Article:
To the theme: I believe inferiority and insecurity are dual elements of the same malaise.

Why is modern society breeding insecurities? 

Well, I’ve come to recognise the feeling of inferiority has less to do with community, one’s accent or education, more to do with those that hold power over us.

Take the rise of no-hours, temporary workers, what’s called “increasing the flexibility of the labour market.” That breeds insecurity.

Successive Westminster regimes – in effect that’s what they are – with an antipathy to Scotland’s rights and its economic progress, wiped out Scotland’s manufacturing base, its steel making, and its ship building industry. They took ownership of banks south.

We became a servile service community, Thatcher’s vision for a better future. Worthless contracts are offered to service staff in shops, diners and offices, and in the arts.

Thousands of workers have lost the rights they won after a long struggle last century, including the right to go to sleep at night and know they’re going to have a job tomorrow. Well, that definitely breeds insecurity for an obvious reason: how do you feed your family and pay your bills? There’s nothing in that natural fear about self image.

Secure employment, one ideal in a ‘better society’

Some of the fastest growing companies are the ones that sell workers. The rapid rise of recruitment agencies in the UK is example enough. They set the conditions without union representation.

The biggest company doing that is the ManPower Group, an American multinational human resource consulting firm,  (how ironic to call it human resource) its headquarters in Milwaukee, Wisconsin. It has over 4,000 offices worldwide, including many in the UK. ManPower provides recruitment and assessment, training and development, career management, outsourcing, and workforce consulting. The company is booming.

The reason for the turn to temporary workers is perfectly straight forward. They can be treated like goods, material goods. If you want to throw them out, you throw them out. If you want to deny them benefits, you don’t pay them benefits.

Outsourcing avoids unions and a living wage

One of the major reasons for outsourcing by big corporations is that they don’t have contractual arrangements with the labour force in the places that, say, make toys or whatever it may be. They’re tools of production, dispensable when the need arises.

I don’t think the Scottish cringe has everything to do with accent or breeding. It has much to with a chronic lack of opportunity to develop. We look on wistfully at what goes on down south, and sigh.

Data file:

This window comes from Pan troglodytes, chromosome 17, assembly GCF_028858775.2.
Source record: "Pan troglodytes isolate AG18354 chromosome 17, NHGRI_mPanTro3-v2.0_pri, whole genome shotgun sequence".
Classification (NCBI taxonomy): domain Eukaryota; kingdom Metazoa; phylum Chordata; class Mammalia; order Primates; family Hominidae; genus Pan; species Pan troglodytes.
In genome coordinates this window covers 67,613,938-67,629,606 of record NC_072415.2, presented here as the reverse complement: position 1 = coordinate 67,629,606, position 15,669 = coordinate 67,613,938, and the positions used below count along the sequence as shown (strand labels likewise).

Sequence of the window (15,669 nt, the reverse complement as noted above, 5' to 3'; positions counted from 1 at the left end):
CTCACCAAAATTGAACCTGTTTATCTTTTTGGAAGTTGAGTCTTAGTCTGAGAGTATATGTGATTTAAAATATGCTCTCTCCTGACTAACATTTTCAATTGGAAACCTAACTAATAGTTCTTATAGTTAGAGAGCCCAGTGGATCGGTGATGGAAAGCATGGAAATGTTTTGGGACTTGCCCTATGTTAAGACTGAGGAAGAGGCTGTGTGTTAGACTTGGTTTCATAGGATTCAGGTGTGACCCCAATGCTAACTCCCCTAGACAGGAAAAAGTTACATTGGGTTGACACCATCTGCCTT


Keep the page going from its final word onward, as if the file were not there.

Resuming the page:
We see the wealth and the celebrity in London and its immediate environs, and we ask what the hell’s happening? One city is sucking in all the wealth and controlling a separate nation, and a few are getting mega-rich out of it. And then they buy politicians, the people supposed to represent us.

Scots who tell us be grateful for what we have

Where is the dream of ‘pooling and sharing’ Gordon Brown so waxed lyrical over, the cornerstone of the Union? Well, Brown forgot to tell us it’s in the hands of a few powerful, talented, and ‘responsible’ men. We serve them.

The power elite make sure that the stupid and ignorant masses stay controlled and subdued. The Scots are “ignorant and meddlesome” as a number of English politicians and newspaper commentators put it. We don’t have the intelligence or ability to run our own affairs. (See Rowling’s platitudinous, fatuous excuse for voting No.) Westminster is doing us a favour running the majority of our affairs.

How does Westminster control us is the next question, or as one extremist put it to me, why do you feel oppressed? Incidentally, he was a socialist so you can bet on it he did not think of himself as a reactionary.

Where does the media fit in?

How does the mass media support the doctrine of conformity?

The MSM – the mainstream mediaare part of the corporate system. Their goal is roughly that of what you read in the manuals of the public relations industry. It knows how to talk to its various ‘demographic’ areas, (an ugly word) areas we call classes. They talk openly about how to ‘control the public mind,’ to ‘make plain the goodness of a free market, and globalisation’, which we know is the contemporary capitalist system. The Americans wrote that book: The conscious and intelligent manipulation of the attitudes and behavior of the masses is the central task of the democratic system and we, the business classes, the responsible men, we have to do it.